Everyone is a little different on each side before the operation, and these differences are often accentuated after the operation. For those women who have a considerable degree of asymmetry between the left and right breast before the operation, we can often insert implants of different sizes to compensate for some of the differences. Your left and right sides will always be a little different but these differences can be more noticeable after a breast augmentation. Also, whenever we do an operation on two sides, the rate of healing varies, even though we do the same operation using the same techniques on both sides. As a result, sometimes the two sides can heal at different rates over the course of time. We generally will see the final result six months after the operation.

Wound Healing Delays

Rarely, the wound may unzip, leading to infection and implant exposure. Your surgeon may choose to resuture the wound or to allow the wound to heal with dressings. The implant may also need to be removed in rare circumstances.

Nipple Hypersensitivity

After an augmentation, the nipples can increase in their sensitivity. It may be uncomfortable to touch the nipples or they may become quite prominent. This usually settles over a few weeks, and during this time, nipple protection may help reduce the discomfort. Nipples can also become less sensitive.

Nerve Injury

The nerves that supply the skin of the breast and the nipple run close to where some incisions are made and where the pockets are made. These nerves can often be irritated during the operation, which can sometimes lead to reduced sensation around the nipple and the skin of the breast. This is often a temporary problem, but can take up to six months to return. In rare cases, the loss of sensation around the nipple can be permanent.

Breast Implants - Size Issues

Some women feel they should have been made bigger or smaller after their augmentation procedure. Often this can be avoided by discussing size issues in detail with your surgeon beforehand. However, sometimes it can be difficult to know exactly what size you will be after the augmentation, because implants don't come in cup sizes and all bra manufacturers are different. The vast majority of women, however, are absolutely delighted with their appearance afterwards. There is also a balance between maintaining a natural look and the augmented look, with larger implants looking more augmented than natural.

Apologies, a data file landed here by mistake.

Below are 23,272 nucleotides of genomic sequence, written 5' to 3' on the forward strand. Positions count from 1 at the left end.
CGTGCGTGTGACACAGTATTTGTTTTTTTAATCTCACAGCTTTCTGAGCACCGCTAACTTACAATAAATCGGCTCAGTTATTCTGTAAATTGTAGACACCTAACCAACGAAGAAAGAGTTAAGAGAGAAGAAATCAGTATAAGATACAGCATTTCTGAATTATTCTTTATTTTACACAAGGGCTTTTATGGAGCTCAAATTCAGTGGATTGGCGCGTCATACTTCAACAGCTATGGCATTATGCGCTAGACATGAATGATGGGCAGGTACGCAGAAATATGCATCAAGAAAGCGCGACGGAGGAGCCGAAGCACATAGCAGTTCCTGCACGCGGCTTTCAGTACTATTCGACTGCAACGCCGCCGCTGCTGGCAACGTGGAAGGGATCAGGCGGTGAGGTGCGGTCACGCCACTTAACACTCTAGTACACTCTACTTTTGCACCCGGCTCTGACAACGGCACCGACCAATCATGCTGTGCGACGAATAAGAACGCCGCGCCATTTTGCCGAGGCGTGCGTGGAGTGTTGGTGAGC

Implant Palpability

There is always a risk of being able to feel a breast implant. Even though we can use various methods to try and make sure we reduce the chance as best as possible, there will be times when you will be able to feel the implants in some parts of your breast at some times. Feeling a firmness may either be the implant or the beginnings of a capsular contraction. If you are unsure about something that you are feeling, you should ask your plastic surgeon.

Implant Wrinkling

There is always a risk of being able to see a breast implant. Even though we can use various methods to try and make sure we reduce the chance as best as possible, there will be times when you will be able to see the implants in some parts of your breast at some times. This is, of course, very similar to being able to feel an implant, and so you should expect to either feel or see your implants at some stage.

Breast Implant Deflation

Saline implants are filled with salt water (saline). Although they have protective mechanisms to prevent the saline from leaking out of the implant, if this does occur, then the implant will deflate over the course of the next few days and your breast size will shrink. You will need another operation to fix things, and many women take the opportunity to have an operation to change both breasts at the same time. The risk of a saline implant deflating is around 5%.

Breast Implant Migration

Breast implants need a few months to settle into their final position. During this time they move around inside the body by a small amount. Occasionally, they can move into the wrong position, and they can be lower, higher, more outwards or more inwards than desired. In these situations, you may need another operation, though your surgeon will probably want to wait several months for the implants to settle into their final position before considering another operation to readjust the implant pocket.

Breast Implant Extrusion

Very rarely, the stitch line will open up and you will be able to see the implants. This is extremely rare, but in these situations, the implants need to be removed, and reinserted around 6-12 months later.